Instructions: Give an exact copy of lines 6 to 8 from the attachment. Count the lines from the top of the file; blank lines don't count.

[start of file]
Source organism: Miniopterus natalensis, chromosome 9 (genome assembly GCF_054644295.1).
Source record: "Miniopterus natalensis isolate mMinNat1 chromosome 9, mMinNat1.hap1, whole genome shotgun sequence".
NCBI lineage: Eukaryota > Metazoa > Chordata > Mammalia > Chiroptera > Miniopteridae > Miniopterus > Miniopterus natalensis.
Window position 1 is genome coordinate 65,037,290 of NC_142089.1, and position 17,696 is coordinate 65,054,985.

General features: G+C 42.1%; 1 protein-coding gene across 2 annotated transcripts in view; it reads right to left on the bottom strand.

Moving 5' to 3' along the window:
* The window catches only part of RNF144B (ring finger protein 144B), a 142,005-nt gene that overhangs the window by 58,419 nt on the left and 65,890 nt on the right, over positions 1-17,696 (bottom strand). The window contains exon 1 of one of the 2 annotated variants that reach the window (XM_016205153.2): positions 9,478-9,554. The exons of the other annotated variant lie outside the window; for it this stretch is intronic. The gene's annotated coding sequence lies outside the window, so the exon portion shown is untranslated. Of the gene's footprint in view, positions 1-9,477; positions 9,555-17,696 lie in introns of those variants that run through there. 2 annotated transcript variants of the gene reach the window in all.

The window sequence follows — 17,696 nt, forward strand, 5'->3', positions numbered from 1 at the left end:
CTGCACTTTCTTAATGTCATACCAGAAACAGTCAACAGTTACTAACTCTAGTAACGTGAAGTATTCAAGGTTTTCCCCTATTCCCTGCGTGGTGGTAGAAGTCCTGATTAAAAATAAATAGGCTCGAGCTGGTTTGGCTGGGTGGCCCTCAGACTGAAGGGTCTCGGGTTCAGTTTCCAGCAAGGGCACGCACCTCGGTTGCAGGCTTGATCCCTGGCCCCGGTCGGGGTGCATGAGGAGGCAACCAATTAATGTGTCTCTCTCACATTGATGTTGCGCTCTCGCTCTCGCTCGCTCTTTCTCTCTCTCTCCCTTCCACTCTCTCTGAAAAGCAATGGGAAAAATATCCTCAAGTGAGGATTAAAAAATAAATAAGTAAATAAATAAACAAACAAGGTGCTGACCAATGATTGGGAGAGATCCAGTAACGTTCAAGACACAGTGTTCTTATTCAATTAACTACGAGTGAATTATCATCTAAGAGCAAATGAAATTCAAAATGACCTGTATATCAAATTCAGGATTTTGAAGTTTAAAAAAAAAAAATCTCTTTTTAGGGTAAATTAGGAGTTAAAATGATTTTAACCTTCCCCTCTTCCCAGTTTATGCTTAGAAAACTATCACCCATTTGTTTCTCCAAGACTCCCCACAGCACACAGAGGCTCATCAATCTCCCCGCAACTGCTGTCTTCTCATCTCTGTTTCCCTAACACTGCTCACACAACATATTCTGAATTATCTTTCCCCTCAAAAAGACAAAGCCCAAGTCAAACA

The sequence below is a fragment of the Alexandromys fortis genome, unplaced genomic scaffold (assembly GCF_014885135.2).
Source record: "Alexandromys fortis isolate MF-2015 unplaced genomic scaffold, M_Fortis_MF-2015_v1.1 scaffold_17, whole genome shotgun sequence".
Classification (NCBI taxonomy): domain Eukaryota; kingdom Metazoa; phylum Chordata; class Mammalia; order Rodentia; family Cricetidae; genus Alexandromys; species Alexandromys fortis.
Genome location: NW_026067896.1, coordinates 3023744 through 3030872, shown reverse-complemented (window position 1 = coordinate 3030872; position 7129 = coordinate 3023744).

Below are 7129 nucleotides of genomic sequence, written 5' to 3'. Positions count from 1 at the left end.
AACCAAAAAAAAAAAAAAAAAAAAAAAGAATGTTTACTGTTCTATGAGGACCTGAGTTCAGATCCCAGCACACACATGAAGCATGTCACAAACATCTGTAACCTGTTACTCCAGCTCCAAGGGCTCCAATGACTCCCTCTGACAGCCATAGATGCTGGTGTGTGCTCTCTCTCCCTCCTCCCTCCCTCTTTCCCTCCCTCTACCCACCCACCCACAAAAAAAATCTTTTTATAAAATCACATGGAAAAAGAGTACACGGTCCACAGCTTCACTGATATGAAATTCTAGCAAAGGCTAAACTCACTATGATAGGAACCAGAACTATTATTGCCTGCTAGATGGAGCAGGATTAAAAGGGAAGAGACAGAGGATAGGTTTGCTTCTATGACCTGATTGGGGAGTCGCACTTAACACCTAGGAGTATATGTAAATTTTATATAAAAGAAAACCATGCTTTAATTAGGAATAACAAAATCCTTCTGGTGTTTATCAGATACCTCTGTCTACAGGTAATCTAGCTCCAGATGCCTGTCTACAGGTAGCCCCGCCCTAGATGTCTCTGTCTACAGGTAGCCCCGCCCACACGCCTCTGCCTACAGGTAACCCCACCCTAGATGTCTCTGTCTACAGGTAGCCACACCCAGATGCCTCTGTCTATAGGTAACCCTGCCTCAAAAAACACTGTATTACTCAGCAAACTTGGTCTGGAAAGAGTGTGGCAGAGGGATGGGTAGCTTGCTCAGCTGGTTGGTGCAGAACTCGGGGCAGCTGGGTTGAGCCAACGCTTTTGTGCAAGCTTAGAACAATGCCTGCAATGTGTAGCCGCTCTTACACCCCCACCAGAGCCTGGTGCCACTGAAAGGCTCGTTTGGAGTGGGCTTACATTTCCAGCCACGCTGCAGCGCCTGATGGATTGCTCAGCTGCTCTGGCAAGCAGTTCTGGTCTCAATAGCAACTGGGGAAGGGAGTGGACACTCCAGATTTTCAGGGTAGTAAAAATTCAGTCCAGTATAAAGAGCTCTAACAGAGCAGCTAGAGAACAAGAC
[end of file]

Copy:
Moving 5' to 3' along the window:
* The window catches only part of RNF144B (ring finger protein 144B), a 142,005-nt gene that overhangs the window by 58,419 nt on the left and 65,890 nt on the right, over positions 1-17,696 (bottom strand). The window contains exon 1 of one of the 2 annotated variants that reach the window (XM_016205153.2): positions 9,478-9,554. The exons of the other annotated variant lie outside the window; for it this stretch is intronic. The gene's annotated coding sequence lies outside the window, so the exon portion shown is untranslated. Of the gene's footprint in view, positions 1-9,477; positions 9,555-17,696 lie in introns of those variants that run through there. 2 annotated transcript variants of the gene reach the window in all.

The window sequence follows — 17,696 nt, forward strand, 5'->3', positions numbered from 1 at the left end: